STOP THE PRESSES!
A Nero Mystery
By Robert Goldsborough
Cameron Clay is an egotistical little man who, in his selfishness, envies the rich and the powerful. But he does have one unique talent, he’s a gifted journalist and has utilized his skills to become the most widely read columnist in New York City. His daily column, “Stop the Presses,” is a glorified gossip feature he uses to attack corrupt politicians, crooked cops and even his own ex-wife for having had the temerity to leave him. Clay sees himself as the champion of the average man who must labor for the pleasure of the social elite. Thus is verbal attacks are constant and brutal. In short he is a fellow many would like to see dead.
Which is where Nero Wolfe and Archie Goodwin enter the story. Len Cohen, the newspaper writer and friend of the pair, goes out on a limb and implores Wolf to grant Clay an audience. The irascible columnist has been receiving threatening phone calls that have him convinced he is the target of a would be killer. Against his better judgment, Wolfe acquiesces to Cohen and allows Clay to visit his brownstone office and put forth his case.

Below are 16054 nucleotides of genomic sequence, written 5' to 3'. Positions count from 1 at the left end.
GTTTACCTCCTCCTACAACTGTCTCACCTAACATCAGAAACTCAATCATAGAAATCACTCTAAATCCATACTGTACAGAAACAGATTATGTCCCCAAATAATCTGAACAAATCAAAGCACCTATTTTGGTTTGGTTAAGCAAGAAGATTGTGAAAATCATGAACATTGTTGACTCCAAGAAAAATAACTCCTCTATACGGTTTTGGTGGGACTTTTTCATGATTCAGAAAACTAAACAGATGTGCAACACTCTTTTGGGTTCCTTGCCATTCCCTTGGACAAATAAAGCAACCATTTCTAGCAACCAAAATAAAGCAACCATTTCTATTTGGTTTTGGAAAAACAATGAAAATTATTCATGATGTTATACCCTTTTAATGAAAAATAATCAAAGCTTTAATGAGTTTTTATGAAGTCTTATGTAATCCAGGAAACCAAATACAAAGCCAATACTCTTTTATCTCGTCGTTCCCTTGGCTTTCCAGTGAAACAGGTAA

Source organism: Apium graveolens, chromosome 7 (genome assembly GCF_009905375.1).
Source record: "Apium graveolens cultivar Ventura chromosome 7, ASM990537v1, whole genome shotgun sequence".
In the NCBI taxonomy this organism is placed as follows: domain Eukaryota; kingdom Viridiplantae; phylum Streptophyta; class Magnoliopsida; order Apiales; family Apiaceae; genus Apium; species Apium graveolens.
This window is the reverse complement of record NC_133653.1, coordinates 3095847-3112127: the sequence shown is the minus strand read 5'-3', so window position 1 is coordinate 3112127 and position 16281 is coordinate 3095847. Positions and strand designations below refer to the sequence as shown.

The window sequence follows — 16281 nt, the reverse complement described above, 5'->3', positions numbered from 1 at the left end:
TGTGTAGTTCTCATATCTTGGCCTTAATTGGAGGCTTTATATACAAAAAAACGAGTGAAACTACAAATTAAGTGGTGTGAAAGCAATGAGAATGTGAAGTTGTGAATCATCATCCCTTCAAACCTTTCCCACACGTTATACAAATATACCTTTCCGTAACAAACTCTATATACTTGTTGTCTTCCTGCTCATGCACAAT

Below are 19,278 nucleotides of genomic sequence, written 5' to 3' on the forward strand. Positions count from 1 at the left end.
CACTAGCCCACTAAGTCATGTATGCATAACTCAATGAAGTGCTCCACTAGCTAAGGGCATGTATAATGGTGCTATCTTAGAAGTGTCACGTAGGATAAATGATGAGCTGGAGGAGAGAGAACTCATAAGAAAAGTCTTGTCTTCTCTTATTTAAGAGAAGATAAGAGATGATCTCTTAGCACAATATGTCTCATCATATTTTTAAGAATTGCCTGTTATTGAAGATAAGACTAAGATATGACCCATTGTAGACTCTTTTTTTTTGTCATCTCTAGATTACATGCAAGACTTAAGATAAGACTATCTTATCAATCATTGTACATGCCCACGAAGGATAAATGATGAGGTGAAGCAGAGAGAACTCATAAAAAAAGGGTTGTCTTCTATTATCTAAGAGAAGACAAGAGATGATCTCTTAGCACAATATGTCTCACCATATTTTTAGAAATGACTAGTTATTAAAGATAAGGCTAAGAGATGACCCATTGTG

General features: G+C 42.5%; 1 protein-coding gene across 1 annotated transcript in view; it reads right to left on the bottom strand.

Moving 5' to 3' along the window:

The meeting between the two is one for the records as Wolfe, by some herculean task, endures Clay’s ramblings and from them gleans that nervous journalist suspects one of five people as the unknown caller. Wolfe begrudgingly tells Clay to either go to the police or hire a bodyguard. Both options are refused and Clay exits in a huff. Several days later he is found in his home with a bullet hole in his head. After a search of the premises, Inspector Cramer of the NYP calls the death a suicide, though no note is found at the scene.
Reading the account in the papers, Wolfe and Archie see it as a conclusion to the entire sordid affair. Alas they are proven wrong. The publisher of the newspaper Clay worked for is convinced his popular staffer was murdered and hires Nero Wolfe to investigate. In his typical, methodical fashion, the heavy set, beer-drinking detective sets out to investigate each of the five people the dead man had claimed to be capable of murder.
Once again Robert Goldsborough delivers another fine Nero Wolfe puzzle and throughout plays fair with the readers. As the suspects appear and tell their stories, clues are dropped and the challenge as always is to solve the crime before Wolfe does at the traditional office gathering in the finale. Goldsborough ability to capture Archie’s voice is brilliant and each of his books would have made creator Rex Stout smile. This one sure had that effect on this reviewer.